Stock markets

A stock market is a market where buyers and sellers of stock (company shares) come together to carry out trades. Today, the most well-known stock markets are the stock exchanges, such as the New York Stock Exchange, the London Stock Exchange, NASDAQ, Euronext, the Shanghai Stock Exchange, the Tokyo Stock Exchange, and Deutsche Börse.

When company shares are traded on a stock market that do not fulfil the requirements of a stock exchange, it is known as over-the-counter trading (OTC). Compared to stock exchanges, OTC markets tend to be less transparent and subject to fewer regulations; both external regulations (such as laws) and internal regulations.

By the end of 2019, the total market capitalization of equity backed securities worldwide exceeded 70 trillion USD. Back in 1980, it was “only” 2.5 trillion USD.

Stock exchanges

At the time of writing, there are approximately 60 stock exchanges in the world. Including all stock markets within a country, the countries with the largest stock markets by market capitalization are the United States, Japan and China. The United States accounts for more than 55% of the total capitalization, Japan for less than 7.5% and China for less than 5.5%.

A stock exchange, also known as a bourse, typically have very stringent requirements for the stock companies listed on the exchange, and trading on the exchange is restricted to broker who are members of the exchange.

The world´s largest stock exchanges (by market capitalization)

  • New York Stock Exchange (NYSE). Market place: New York City. Region: United States of America.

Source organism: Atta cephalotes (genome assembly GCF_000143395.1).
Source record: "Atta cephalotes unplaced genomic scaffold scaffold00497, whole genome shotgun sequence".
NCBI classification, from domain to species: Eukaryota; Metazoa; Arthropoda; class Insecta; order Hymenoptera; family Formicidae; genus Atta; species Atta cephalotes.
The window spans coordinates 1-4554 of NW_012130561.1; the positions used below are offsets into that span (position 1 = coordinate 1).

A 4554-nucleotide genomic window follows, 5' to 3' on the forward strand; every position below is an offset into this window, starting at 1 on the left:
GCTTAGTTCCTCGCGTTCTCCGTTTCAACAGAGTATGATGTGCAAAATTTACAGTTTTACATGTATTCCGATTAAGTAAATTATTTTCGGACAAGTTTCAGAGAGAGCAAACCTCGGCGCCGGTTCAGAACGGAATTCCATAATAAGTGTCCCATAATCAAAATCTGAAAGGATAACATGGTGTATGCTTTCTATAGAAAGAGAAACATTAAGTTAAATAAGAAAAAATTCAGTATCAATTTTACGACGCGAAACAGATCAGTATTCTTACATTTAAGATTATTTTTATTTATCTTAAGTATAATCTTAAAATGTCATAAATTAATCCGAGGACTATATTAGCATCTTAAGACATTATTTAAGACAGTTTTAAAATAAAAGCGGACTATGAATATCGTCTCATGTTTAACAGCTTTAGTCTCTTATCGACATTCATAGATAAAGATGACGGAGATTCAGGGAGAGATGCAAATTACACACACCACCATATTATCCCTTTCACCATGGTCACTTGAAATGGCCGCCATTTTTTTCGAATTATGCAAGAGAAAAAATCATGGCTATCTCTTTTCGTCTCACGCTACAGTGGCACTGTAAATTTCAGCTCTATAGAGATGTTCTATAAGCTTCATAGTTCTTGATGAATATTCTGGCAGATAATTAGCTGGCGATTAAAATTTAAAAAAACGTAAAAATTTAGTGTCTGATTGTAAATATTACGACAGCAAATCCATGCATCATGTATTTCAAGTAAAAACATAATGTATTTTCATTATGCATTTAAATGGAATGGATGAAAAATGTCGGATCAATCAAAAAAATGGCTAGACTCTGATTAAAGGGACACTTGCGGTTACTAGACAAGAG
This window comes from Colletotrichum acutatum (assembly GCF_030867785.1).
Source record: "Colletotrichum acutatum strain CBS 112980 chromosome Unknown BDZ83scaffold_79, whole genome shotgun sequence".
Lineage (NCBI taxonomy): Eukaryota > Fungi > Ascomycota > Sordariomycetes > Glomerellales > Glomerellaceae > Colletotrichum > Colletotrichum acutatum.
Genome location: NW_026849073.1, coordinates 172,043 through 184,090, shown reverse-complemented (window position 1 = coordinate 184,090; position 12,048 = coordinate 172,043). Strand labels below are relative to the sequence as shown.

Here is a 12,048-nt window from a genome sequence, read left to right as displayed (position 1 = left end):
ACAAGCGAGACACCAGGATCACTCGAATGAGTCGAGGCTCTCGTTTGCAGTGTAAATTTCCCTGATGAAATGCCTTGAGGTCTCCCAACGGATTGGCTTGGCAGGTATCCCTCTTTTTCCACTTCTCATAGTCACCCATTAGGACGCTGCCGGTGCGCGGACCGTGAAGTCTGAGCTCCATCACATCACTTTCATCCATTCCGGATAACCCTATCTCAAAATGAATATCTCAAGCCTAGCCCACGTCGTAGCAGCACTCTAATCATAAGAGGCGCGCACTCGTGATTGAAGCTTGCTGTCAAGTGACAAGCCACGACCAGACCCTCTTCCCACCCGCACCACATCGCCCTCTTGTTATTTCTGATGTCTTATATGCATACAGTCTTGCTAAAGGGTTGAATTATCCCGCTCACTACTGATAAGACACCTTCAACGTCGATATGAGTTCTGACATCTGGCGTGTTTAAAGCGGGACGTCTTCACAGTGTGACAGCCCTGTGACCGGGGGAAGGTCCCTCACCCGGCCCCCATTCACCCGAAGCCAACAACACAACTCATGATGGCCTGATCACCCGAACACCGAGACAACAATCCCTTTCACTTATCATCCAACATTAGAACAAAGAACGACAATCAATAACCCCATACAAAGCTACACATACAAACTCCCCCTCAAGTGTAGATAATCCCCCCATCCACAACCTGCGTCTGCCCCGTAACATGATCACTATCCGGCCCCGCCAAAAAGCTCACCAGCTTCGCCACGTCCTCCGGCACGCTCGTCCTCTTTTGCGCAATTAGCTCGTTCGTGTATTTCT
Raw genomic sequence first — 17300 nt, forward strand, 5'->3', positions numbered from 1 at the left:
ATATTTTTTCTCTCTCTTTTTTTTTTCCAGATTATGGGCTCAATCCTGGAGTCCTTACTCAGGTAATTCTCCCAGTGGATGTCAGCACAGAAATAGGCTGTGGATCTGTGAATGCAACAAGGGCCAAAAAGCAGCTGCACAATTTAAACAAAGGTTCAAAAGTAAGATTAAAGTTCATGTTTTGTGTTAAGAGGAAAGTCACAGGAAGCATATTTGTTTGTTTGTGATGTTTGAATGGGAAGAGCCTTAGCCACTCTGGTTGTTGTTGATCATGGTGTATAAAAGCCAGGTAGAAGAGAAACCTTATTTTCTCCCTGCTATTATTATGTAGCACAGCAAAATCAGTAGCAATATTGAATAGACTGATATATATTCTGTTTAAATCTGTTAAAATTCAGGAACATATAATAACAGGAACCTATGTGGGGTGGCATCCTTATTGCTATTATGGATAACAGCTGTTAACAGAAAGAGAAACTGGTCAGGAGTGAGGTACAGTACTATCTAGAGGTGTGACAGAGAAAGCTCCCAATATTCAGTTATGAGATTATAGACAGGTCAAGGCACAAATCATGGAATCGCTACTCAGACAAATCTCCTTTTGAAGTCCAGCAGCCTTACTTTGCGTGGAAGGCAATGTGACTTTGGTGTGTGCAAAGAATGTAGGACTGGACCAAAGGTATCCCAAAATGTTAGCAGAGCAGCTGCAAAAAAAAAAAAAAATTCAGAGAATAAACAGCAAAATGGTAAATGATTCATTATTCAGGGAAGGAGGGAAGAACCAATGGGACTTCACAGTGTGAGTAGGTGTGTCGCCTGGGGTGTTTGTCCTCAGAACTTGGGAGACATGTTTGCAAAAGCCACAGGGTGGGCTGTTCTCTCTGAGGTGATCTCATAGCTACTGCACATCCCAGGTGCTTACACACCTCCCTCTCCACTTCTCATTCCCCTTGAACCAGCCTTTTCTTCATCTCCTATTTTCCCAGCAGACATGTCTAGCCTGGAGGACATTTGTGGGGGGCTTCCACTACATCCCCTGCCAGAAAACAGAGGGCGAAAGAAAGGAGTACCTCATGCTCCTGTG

• Nasdaq (NASDAQ). Market place: New York City. Region: United States of America.

  • Shanghai Stock Exchange. Market place: Shanghai. Region: China.

  • Euronext. Market place: Amsterdam, Brussels, Dublin, Lisbon, Milan, Oslo, Paris. Region: Europe.

  • Japan Exchange Group. Market place: Tokyo, Osaka. Region: Japan.

  • Hong Kong Stock Exchange. Market place: Hong Kong. Region: Hong Kong.

  • Shenzhen Stock Exchange. Market place: Shenzhen. Region: China.

  • London Stock Exchange. Market place: London. Region: United Kingdom.

  • Bombay Stock Exchange. Market place: Mumbai. Region: India

  • National Stock Exchange of India. Market place: Mumbai. Region: India

OTC stock markets

Over-the-counter trading is a heterogeneous field that encompasses everything from huge and well-established stock markets (that are not stock exchanges) to privately arranged party-to-party stock deals, and the buyers and sellers span from novice micro-investors to seasoned professionals with access to vast amounts of capital.

Three examples of well-established networks for OTC trading are OTC Pink, OTCQB and OTCQX, which are all owned and operated by the OTC Markets Group.

OTC Pink

OTC Pink is a massive, open market network where trading is operated and facilitated by the OTC Markets Group. Historically, the stock prices were distributed on pink paper once a day, hence the name.

OTC Markets Group do not impose any particularly stringent rules for companies that wish to be traded at OTC Pink, but quotes must be obtained from a broker-dealer registered with the United States Financial Industry Regulatory Authority (FINRA). There is not requirement for the companies to file with the United States Securities and Exchange Commission (SEC). Instead, they provide as much or little information to the market participants as they wish to.


OTCQB is also owned and operated by the OTC Markets Group, but the requirements are a bit more difficult to meet than for OTC Pink. OTC Markets Group designed OTCQB to be a venture market for companies that are small but growing. Only companies that meet the minimum $0.01 bid price test can be listed here, and they must provide certain company information and undergo yearly verification. Many of the companies report to SEC or to the Federal Deposit Insurance Corporation (FDIC)  , but there is no such requirement.


The OTCQX was designed to be the top-tier for the OTC Market Group, and companies are subject to much stricter disclosure requirements than for OTC Pink and OTCQB. Still, it is not a stock exchange – and this is important to keep in mind. Trades are private and decentralized.

One of the listing requirements for OTCQX is to hold sponsorship from a third-party financial advisor.